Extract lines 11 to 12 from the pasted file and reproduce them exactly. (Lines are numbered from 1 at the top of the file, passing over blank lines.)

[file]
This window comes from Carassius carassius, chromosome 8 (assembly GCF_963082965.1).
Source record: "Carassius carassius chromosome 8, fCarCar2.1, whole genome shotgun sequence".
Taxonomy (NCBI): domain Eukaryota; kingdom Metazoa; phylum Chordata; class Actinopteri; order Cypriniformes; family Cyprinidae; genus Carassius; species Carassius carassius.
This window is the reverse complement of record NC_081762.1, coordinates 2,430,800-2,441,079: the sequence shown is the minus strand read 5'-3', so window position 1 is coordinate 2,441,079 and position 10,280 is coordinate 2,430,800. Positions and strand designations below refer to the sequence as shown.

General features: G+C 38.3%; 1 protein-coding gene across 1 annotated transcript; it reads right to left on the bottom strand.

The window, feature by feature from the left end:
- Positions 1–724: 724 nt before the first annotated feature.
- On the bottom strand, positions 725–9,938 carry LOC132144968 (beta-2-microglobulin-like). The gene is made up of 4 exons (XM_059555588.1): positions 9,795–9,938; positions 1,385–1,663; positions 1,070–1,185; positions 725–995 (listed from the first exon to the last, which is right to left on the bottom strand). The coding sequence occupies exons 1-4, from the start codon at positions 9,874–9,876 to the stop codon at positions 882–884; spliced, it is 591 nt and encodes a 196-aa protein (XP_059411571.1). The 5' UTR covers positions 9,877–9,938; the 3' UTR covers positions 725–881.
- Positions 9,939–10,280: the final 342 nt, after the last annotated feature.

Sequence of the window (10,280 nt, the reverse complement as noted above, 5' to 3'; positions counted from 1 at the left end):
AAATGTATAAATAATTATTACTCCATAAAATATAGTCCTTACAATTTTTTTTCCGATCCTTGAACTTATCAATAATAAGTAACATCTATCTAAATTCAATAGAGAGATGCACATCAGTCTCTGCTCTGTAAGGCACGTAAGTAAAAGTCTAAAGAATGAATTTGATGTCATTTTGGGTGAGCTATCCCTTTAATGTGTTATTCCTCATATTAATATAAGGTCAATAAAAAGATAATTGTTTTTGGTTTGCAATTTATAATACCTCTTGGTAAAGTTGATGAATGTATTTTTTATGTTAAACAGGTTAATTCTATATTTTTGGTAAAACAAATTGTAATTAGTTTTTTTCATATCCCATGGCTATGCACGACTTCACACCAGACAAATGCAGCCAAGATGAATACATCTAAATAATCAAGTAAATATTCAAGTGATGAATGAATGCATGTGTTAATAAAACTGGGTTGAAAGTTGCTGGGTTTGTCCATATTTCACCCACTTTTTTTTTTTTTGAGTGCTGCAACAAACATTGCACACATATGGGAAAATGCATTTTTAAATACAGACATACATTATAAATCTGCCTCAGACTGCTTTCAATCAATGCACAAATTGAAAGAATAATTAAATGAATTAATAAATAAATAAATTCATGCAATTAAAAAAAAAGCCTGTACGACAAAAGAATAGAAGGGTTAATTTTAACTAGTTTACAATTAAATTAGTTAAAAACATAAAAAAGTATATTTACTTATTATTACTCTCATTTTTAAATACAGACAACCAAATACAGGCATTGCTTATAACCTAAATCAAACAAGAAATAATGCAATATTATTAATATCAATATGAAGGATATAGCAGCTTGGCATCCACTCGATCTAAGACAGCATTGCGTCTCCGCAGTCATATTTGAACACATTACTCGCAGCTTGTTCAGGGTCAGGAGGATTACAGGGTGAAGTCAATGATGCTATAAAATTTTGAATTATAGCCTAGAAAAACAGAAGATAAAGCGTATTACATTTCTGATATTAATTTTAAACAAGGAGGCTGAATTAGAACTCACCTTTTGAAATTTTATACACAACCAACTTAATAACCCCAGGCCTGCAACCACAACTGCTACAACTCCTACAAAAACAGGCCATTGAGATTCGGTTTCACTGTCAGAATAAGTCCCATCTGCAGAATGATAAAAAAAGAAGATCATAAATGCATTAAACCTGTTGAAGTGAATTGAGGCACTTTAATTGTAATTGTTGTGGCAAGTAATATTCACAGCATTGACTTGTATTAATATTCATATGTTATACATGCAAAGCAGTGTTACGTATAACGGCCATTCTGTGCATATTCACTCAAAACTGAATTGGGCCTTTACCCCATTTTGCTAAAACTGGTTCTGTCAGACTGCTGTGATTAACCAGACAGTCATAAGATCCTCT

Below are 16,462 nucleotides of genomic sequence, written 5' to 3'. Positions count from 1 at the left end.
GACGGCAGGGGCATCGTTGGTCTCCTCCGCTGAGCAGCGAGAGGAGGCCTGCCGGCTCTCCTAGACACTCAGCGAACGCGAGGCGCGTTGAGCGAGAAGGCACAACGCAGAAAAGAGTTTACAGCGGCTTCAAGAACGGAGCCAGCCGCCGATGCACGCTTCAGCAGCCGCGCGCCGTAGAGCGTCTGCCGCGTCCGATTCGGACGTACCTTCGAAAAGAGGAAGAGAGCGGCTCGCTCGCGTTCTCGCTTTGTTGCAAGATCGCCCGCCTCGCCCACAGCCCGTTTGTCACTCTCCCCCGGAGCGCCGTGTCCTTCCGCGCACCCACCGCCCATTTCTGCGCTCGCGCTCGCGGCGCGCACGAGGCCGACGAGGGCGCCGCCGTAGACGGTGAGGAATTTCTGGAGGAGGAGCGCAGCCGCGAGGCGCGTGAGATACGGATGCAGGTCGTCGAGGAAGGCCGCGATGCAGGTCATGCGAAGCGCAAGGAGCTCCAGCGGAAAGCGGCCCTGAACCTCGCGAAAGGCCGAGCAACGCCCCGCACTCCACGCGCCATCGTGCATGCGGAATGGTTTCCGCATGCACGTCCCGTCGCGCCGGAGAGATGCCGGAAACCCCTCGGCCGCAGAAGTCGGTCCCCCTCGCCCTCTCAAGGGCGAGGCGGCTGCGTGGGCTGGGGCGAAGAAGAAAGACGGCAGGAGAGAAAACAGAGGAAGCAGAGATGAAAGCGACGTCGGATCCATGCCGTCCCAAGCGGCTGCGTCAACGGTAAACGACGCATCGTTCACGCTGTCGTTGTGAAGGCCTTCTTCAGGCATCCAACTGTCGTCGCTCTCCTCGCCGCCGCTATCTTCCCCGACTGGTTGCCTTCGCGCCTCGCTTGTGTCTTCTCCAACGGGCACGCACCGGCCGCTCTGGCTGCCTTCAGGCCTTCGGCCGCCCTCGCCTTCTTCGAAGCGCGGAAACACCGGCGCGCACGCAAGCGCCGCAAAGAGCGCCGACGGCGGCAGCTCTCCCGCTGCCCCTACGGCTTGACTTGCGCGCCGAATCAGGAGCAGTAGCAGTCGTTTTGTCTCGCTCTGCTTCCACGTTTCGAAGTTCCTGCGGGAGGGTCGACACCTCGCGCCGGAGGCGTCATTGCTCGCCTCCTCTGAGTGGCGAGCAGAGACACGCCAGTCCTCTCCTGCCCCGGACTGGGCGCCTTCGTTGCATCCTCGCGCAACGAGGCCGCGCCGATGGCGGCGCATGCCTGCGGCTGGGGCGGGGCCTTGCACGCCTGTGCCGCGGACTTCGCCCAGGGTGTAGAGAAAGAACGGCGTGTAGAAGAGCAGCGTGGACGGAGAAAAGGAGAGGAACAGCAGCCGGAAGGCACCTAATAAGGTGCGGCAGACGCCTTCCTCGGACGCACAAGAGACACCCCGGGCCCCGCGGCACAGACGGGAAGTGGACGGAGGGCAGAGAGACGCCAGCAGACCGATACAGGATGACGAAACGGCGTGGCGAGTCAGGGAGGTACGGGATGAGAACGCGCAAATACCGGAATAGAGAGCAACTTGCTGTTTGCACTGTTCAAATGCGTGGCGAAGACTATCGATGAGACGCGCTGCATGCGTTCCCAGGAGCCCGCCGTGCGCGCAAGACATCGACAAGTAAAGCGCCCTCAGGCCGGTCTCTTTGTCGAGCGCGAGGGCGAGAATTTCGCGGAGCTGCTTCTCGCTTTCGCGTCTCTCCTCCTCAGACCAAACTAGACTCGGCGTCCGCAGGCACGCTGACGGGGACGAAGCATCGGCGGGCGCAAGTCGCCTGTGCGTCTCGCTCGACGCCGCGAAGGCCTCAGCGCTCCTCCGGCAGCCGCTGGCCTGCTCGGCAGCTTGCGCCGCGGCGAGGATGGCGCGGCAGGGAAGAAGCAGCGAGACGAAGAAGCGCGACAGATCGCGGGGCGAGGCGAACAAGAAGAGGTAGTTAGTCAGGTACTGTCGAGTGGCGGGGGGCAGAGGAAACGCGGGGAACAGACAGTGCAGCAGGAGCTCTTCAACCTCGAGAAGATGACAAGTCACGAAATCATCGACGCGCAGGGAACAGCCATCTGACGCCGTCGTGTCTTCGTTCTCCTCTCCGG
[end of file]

AAATGTATAAATAATTATTACTCCATAAAATATAGTCCTTACAATTTTTTTTCCGATCCTTGAACTTATCAATAATAAGTAACATCTATCTAAATTCAATAGAGAGATGCACATCAGTCTCTGCTCTGTAAGGCACGTAAGTAAAAGTCTAAAGAATGAATTTGATGTCATTTTGGGTGAGCTATCCCTTTAATGTGTTATTCCTCATATTAATATAAGGTCAATAAAAAGATAATTGTTTTTGGTTTGCAATTTATAATACCTCTTGGTAAAGTTGATGAATGTATTTTTTATGTTAAACAGGTTAATTCTATATTTTTGGTAAAACAAATTGTAATTAGTTTTTTTCATATCCCATGGCTATGCACGACTTCACACCAGACAAATGCAGCCAAGATGAATACATCTAAATAATCAAGTAAATATTCAAGTGATGAATGAATGCATGTGTTAATAAAACTGGGTTGAAAGTTGCTGGGTTTGTCCATATTTCACCCACTTTTTTTTTTTTTGAGTGCTGCAACAAACATTGCACACATATGGGAAAATGCATTTTTAAATACAGACATACATTATAAATCTGCCTCAGACTGCTTTCAATCAATGCACAAATTGAAAGAATAATTAAATGAATTAATAAATAAATAAATTCATGCAATTAAAAAAAAAGCCTGTACGACAAAAGAATAGAAGGGTTAATTTTAACTAGTTTACAATTAAATTAGTTAAAAACATAAAAAAGTATATTTACTTATTATTACTCTCATTTTTAAATACAGACAACCAAATACAGGCATTGCTTATAACCTAAATCAAACAAGAAATAATGCAATATTATTAATATCAATATGAAGGATATAGCAGCTTGGCATCCACTCGATCTAAGACAGCATTGCGTCTCCGCAGTCATATTTGAACACATTACTCGCAGCTTGTTCAGGGTCAGGAGGATTACAGGGTGAAGTCAATGATGCTATAAAATTTTGAATTATAGCCTAGAAAAACAGAAGATAAAGCGTATTACATTTCTGATATTAATTTTAAACAAGGAGGCTGAATTAGAACTCACCTTTTGAAATTTTATACACAACCAACTTAATAACCCCAGGCCTGCAACCACAACTGCTACAACTCCTACAAAAACAGGCCATTGAGATTCGGTTTCACTGTCAGAATAAGTCCCATCTGCAGAATGATAAAAAAAGAAGATCATAAATGCATTAAACCTGTTGAAGTGAATTGAGGCACTTTAATTGTAATTGTTGTGGCAAGTAATATTCACAGCATTGACTTGTATTAATATTCATATGTTATACATGCAAAGCAGTGTTACGTATAACGGCCATTCTGTGCATATTCACTCAAAACTGAATTGGGCCTTTACCCCATTTTGCTAAAACTGGTTCTGTCAGACTGCTGTGATTAACCAGACAGTCATAAGATCCTCT

Below are 16,462 nucleotides of genomic sequence, written 5' to 3'. Positions count from 1 at the left end.